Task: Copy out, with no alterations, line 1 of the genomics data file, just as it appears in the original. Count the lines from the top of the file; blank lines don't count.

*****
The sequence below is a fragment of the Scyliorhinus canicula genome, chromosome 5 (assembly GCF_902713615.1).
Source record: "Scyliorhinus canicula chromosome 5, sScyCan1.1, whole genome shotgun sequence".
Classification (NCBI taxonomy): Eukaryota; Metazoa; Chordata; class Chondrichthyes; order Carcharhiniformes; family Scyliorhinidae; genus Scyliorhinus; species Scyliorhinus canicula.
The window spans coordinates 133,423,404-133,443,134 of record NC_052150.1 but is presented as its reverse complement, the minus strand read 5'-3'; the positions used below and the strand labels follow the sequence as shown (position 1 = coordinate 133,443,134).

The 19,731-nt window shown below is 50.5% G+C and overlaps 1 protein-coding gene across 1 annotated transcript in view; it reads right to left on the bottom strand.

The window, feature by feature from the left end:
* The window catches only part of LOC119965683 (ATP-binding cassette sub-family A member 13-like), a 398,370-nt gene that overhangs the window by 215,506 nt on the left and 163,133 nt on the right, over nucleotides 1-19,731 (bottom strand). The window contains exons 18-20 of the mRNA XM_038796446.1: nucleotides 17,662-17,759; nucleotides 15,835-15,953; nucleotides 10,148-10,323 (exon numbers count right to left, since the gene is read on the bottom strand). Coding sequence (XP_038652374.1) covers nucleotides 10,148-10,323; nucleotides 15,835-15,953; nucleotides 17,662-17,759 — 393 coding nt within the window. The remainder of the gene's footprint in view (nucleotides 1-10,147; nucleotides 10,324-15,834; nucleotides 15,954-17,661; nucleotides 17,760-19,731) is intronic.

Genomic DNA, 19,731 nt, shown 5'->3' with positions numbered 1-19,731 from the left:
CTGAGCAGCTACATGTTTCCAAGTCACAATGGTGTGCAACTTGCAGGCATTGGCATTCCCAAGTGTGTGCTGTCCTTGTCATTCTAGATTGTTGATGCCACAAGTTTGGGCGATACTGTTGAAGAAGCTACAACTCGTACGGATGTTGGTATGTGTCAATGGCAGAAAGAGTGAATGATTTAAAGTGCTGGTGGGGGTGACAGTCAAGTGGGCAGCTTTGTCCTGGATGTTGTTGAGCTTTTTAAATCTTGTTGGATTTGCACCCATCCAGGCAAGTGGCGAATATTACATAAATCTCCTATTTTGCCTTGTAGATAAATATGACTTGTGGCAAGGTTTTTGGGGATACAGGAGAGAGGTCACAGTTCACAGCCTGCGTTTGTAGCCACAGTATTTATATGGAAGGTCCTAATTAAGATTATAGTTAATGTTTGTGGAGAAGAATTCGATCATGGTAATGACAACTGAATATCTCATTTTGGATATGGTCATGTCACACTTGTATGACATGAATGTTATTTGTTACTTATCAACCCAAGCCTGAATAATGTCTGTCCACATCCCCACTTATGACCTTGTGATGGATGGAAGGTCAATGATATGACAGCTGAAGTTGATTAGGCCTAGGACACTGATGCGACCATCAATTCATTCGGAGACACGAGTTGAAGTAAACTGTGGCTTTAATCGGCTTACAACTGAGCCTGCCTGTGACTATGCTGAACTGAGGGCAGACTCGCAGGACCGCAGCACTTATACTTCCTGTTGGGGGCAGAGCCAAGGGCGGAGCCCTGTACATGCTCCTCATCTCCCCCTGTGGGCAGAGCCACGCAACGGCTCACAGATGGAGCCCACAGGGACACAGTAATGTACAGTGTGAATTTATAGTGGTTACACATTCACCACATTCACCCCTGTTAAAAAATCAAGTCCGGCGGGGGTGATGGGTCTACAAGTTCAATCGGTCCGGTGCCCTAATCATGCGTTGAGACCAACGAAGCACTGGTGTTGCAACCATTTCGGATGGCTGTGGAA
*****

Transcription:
The sequence below is a fragment of the Scyliorhinus canicula genome, chromosome 5 (assembly GCF_902713615.1).